• Extend a line from the player to each "corner" on the outside walls and take the ones where the line falls outside the field of view, call these P1-Pn.

In the diagram below, the red arrows find points A and B, while the yellow arrows find points P1 to P3. The dashed yellow line shows the result of step 3 but where the line falls within the field of view so it is ignored.


To find the intersection between two lines, I'm relying on two classes; Vector2D and Segment.

The Vector2D class is (obviously) a representation of a two-dimensional vector holding an x and a y value. It supplies standard vector operations such as add and length.

The Segment class represents a line or a "segment", i.e., a distance running from point A to point B. It is built using two Vector2D s. The Segment class has a method for finding intersections aptly named findIntersection, this method implements a standard line-line intersection equation (which can be found along with a very good explanation over here).

Segment.findIntersection = function(a, b) {
	var x1 = a.a.x;
	var y1 = a.a.y;
	var x2 = a.b.x;
	var y2 = a.b.y;
	var x3 = b.a.x;
	var y3 = b.a.y;
	var x4 = b.b.x;
	var y4 = b.b.y;
	var denominator = (x1 - x2)*(y3 - y4) - (y1 - y2)*(x3 - x4);
	if (denominator == 0)
		return new SegmentIntersection(a, b, false, null, false, false);

	var xNominator = (x1*y2 - y1*x2)*(x3 - x4) - (x1 - x2)*(x3*y4 - y3*x4);
	var yNominator = (x1*y2 - y1*x2)*(y3 - y4) - (y1 - y2)*(x3*y4 - y3*x4);
	var px = xNominator / denominator;
	var py = yNominator / denominator;
	var point = new Vector2D(px, py);
	return new SegmentIntersection(a, b, true, point, a.contains(point), b.contains(point));

The reason the method findIntersection returns a SegmentIntersection object rather than just the intersection point is because line-line intersection can get a bit complicated.
By complicated, I mean that whilst the equation will give the intersection point (or nothing if the lines are parallel) with bounded lines starting at A and ending at B, the intersection calculated might not be within the bounds of the line but on some point on the extension of that line.
The SegmentIntersection class is used to record this information so that along with the actual intersection point, it also provides information on whether it intersects line a or line b or indeed both.

Being able to detect if a line-line intersection has occurred is convenient as it makes it easy to calculate things like if an enemy sees the player or not. This is done by creating a Segment from the enemy's position to the player's position and then iterate over all obstacles to see if there are any intersections, if there are; the player is obscured.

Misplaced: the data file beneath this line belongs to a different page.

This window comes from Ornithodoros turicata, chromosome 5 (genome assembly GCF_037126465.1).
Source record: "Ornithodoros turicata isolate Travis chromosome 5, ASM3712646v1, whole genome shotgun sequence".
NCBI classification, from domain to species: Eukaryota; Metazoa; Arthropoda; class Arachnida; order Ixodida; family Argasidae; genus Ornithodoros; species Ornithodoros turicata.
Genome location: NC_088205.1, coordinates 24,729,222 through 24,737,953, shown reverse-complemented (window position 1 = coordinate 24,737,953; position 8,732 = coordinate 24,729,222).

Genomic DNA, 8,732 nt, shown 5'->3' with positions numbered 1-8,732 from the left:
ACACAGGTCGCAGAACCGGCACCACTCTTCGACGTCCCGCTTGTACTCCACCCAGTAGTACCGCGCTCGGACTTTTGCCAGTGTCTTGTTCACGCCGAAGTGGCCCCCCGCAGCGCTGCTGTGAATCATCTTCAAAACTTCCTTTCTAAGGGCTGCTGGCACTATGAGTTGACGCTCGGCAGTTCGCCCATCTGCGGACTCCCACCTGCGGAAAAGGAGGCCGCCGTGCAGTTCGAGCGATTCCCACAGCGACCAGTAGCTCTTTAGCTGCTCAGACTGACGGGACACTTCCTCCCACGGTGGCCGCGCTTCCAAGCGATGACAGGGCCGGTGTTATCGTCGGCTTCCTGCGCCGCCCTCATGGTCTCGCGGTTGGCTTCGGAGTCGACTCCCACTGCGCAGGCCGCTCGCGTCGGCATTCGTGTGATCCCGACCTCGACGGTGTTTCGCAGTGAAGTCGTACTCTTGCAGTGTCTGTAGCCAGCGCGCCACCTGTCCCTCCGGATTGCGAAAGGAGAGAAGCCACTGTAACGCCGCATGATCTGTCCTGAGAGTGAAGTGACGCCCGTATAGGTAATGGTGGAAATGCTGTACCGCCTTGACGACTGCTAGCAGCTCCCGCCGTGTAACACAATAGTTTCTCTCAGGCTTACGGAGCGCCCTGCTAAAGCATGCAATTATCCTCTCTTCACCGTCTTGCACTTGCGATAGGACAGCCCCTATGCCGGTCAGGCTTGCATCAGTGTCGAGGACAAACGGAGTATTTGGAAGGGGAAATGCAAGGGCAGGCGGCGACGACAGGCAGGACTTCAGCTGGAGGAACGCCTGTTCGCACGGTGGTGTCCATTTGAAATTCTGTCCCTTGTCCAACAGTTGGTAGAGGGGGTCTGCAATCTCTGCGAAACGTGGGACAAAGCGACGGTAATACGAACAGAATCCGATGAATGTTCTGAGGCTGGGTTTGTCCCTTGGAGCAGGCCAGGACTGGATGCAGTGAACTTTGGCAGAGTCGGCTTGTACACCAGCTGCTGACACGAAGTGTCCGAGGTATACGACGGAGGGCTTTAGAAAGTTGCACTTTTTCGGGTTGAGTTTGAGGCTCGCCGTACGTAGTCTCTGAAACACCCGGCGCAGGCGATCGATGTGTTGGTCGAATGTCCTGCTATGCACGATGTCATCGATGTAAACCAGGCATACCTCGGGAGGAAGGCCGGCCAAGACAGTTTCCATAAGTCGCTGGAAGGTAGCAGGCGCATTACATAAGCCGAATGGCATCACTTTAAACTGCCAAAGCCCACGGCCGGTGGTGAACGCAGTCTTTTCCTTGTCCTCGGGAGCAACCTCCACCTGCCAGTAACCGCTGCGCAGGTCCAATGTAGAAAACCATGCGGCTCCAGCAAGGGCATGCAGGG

As a side note, I think it's worth mentioning that clever people would have just gone and used an already implemented math library (of which there are many), but since I like this stuff, I've gone and hand-rolled all of it.

Building a Polygon

Having identified all the vertices of the polygon, there is still one more thing we must do to get the polygon to render correctly. Since the vertices of a polygon have to appear "in order" for the polygon to render as a single surface, it is important that the found points are sorted. This can be either clockwise or counter-clockwise, it doesn't matter which one. If the vertices are not sorted in this way, the polygon might render incorrectly:

In this image, the points (as numbered) are not sorted in a clockwise or counter-clockwise direction so the polygon intersects itself, yielding an incorrect area covered.

Sorting the vertices is a matter of sorting them by how many degrees they are off the direction the player looks in (shown by the green arrow). Since JavaScript arrays support a convenient sort method, this can be done like this:

var direction = Vector2D.normalize(entity.lookDirection);
var origin = entity.position;
polygonPoints.sort(function(lhs, rhs) {

    if (lhs.equals(origin))
        return 1;

    if (rhs.equals(origin))
        return -1;

    if (lhs.equals(rPoint))
        return -1;

    if (rhs.equals(rPoint))
        return 1;

    if (lhs.equals(lPoint))
        return 1;

    if (rhs.equals(lPoint))
        return -1;

    var vl = Vector2D.normalize(Vector2D.sub(lhs, origin));
    var vr = Vector2D.normalize(Vector2D.sub(rhs, origin));

    var al = Vector2D.wrappedAngleBetween(vl, direction);
    var ar = Vector2D.wrappedAngleBetween(vr, direction);

    if (al < ar)
        return 1;
        return -1;

Where wrappedAngleBetween gives a signed angle that wraps to all positive angles:

Vector2D.signedAngleBetween = function(lhs, rhs) {
	var na = Vector2D.normalize(lhs);
	var nb = Vector2D.normalize(rhs);

	return Math.atan2(nb.y, nb.x) - Math.atan2(na.y, na.x);	

Vector2D.wrappedAngleBetween = function(lhs, rhs) {
	var angle = Vector2D.signedAngleBetween(lhs, rhs);	
	if (angle < 0)
		angle += TWO_PI;

	return angle;